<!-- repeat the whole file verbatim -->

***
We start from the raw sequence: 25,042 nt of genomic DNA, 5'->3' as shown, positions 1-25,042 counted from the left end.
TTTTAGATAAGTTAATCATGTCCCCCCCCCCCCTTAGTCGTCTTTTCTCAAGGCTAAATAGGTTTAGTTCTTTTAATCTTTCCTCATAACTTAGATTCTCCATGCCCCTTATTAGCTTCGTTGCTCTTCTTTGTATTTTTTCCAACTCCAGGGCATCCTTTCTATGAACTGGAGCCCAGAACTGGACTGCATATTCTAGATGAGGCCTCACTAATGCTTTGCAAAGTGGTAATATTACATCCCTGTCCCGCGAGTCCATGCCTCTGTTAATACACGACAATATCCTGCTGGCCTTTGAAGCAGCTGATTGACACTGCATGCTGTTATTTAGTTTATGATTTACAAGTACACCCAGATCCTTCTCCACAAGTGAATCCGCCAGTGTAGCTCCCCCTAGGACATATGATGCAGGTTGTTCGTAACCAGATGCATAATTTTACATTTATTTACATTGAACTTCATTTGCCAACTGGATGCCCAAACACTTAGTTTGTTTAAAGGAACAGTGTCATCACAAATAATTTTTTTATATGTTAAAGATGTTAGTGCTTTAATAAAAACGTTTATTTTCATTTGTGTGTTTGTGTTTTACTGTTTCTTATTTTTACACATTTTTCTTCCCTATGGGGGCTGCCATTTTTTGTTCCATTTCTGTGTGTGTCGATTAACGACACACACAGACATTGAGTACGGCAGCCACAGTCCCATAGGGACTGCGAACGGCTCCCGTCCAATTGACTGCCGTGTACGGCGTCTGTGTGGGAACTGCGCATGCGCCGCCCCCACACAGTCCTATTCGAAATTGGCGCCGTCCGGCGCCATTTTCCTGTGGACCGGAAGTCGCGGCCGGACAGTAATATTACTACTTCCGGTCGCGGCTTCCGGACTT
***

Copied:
We start from the raw sequence: 25,042 nt of genomic DNA, 5'->3' as shown, positions 1-25,042 counted from the left end.
TTTTAGATAAGTTAATCATGTCCCCCCCCCCCCTTAGTCGTCTTTTCTCAAGGCTAAATAGGTTTAGTTCTTTTAATCTTTCCTCATAACTTAGATTCTCCATGCCCCTTATTAGCTTCGTTGCTCTTCTTTGTATTTTTTCCAACTCCAGGGCATCCTTTCTATGAACTGGAGCCCAGAACTGGACTGCATATTCTAGATGAGGCCTCACTAATGCTTTGCAAAGTGGTAATATTACATCCCTGTCCCGCGAGTCCATGCCTCTGTTAATACACGACAATATCCTGCTGGCCTTTGAAGCAGCTGATTGACACTGCATGCTGTTATTTAGTTTATGATTTACAAGTACACCCAGATCCTTCTCCACAAGTGAATCCGCCAGTGTAGCTCCCCCTAGGACATATGATGCAGGTTGTTCGTAACCAGATGCATAATTTTACATTTATTTACATTGAACTTCATTTGCCAACTGGATGCCCAAACACTTAGTTTGTTTAAAGGAACAGTGTCATCACAAATAATTTTTTTATATGTTAAAGATGTTAGTGCTTTAATAAAAACGTTTATTTTCATTTGTGTGTTTGTGTTTTACTGTTTCTTATTTTTACACATTTTTCTTCCCTATGGGGGCTGCCATTTTTTGTTCCATTTCTGTGTGTGTCGATTAACGACACACACAGACATTGAGTACGGCAGCCACAGTCCCATAGGGACTGCGAACGGCTCCCGTCCAATTGACTGCCGTGTACGGCGTCTGTGTGGGAACTGCGCATGCGCCGCCCCCACACAGTCCTATTCGAAATTGGCGCCGTCCGGCGCCATTTTCCTGTGGACCGGAAGTCGCGGCCGGACAGTAATATTACTACTTCCGGTCGCGGCTTCCGGACTT